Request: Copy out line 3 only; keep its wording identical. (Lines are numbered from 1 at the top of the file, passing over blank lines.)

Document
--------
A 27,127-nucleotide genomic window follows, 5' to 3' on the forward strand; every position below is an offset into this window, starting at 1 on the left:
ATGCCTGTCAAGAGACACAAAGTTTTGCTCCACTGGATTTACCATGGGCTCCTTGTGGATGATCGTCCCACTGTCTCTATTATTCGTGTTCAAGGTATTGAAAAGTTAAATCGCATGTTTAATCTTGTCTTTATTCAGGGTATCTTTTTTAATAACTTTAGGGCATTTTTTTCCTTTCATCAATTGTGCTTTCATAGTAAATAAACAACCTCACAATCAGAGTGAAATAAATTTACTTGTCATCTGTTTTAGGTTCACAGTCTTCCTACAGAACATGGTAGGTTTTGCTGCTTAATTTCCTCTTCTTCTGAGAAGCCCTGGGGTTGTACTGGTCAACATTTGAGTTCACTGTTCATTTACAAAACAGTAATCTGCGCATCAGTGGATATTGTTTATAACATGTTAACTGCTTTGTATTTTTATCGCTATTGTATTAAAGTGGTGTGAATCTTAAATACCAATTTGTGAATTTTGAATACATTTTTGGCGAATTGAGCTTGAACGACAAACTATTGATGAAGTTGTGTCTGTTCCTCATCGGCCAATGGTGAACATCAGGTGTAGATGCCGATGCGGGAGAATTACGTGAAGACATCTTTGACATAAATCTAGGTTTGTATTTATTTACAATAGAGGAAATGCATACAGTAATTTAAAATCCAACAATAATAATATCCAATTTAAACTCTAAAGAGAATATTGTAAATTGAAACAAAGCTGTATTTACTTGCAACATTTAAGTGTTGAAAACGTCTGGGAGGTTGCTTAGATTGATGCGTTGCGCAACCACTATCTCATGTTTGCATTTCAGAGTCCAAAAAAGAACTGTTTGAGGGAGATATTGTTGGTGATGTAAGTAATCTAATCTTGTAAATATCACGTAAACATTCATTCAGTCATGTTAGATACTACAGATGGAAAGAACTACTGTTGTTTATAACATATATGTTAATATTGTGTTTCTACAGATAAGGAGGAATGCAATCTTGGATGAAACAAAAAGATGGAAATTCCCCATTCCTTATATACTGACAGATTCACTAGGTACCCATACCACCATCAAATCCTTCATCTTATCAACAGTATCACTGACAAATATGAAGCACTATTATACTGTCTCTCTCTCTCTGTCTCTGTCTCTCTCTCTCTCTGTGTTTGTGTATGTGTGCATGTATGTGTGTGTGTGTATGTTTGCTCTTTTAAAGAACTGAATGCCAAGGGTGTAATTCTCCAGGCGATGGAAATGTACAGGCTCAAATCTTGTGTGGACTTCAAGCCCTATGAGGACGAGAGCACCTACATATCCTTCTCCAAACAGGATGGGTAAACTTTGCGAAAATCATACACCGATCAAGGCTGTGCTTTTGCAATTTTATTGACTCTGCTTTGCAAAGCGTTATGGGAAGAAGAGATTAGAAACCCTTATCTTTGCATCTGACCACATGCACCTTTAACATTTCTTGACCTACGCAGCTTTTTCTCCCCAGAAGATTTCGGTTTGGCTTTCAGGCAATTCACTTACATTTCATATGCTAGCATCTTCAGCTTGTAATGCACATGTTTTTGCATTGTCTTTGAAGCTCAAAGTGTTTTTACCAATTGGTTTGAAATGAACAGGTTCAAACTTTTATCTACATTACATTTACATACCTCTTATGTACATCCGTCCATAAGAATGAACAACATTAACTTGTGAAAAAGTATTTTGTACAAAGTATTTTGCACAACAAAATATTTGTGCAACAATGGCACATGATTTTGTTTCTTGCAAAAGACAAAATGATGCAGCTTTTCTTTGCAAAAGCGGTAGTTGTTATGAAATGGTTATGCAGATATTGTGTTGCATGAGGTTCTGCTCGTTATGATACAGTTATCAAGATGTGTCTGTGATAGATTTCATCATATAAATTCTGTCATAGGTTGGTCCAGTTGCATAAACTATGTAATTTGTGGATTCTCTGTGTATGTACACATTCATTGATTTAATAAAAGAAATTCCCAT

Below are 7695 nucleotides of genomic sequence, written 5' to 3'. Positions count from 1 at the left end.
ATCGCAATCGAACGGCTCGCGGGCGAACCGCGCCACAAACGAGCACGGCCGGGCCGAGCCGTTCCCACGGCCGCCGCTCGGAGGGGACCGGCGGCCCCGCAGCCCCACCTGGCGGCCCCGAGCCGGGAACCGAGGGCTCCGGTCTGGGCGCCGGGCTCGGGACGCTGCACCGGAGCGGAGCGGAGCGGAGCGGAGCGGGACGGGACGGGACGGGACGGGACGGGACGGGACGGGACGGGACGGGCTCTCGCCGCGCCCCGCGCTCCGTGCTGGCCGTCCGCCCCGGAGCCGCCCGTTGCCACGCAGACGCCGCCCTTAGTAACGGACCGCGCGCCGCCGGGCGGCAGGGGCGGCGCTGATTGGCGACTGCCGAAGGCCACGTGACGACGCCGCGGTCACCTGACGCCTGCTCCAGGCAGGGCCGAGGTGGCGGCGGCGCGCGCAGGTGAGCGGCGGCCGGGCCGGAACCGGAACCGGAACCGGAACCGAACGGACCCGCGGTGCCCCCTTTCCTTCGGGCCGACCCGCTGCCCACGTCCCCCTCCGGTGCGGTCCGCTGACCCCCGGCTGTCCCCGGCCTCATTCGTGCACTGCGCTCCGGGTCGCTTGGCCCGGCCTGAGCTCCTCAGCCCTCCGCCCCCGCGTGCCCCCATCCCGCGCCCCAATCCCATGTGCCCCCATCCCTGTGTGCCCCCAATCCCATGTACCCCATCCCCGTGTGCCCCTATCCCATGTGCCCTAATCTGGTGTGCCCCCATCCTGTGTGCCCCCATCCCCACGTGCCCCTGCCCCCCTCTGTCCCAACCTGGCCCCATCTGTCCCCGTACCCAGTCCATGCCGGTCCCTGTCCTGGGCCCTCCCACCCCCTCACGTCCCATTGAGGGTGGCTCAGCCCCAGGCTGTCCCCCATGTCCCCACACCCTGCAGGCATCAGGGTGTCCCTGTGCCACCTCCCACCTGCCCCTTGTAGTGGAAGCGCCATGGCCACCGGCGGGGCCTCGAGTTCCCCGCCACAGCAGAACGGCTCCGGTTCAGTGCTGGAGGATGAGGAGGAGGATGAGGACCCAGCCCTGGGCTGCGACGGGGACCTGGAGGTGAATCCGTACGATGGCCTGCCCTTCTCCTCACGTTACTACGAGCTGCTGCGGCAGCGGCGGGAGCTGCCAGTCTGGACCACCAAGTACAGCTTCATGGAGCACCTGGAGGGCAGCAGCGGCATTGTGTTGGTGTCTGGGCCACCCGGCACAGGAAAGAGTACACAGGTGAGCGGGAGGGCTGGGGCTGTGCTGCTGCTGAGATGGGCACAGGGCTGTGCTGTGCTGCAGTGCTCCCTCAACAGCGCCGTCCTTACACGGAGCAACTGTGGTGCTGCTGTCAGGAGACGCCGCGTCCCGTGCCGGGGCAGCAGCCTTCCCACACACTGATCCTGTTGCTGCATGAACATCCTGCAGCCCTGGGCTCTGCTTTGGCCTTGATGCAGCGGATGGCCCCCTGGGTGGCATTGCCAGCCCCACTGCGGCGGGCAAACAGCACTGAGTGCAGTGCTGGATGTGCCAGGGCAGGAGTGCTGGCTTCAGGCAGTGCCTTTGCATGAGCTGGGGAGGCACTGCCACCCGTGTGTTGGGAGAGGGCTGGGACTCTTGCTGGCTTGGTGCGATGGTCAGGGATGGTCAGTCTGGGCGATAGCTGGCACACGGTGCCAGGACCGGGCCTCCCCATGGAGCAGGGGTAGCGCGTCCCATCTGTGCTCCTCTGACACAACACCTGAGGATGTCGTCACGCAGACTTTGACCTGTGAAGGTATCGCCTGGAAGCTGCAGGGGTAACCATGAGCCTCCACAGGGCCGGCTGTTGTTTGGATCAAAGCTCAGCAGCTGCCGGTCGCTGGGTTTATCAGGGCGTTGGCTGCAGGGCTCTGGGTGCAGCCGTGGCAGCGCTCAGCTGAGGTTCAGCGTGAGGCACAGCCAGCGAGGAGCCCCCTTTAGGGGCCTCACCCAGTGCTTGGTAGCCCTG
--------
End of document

Below are 7695 nucleotides of genomic sequence, written 5' to 3'. Positions count from 1 at the left end.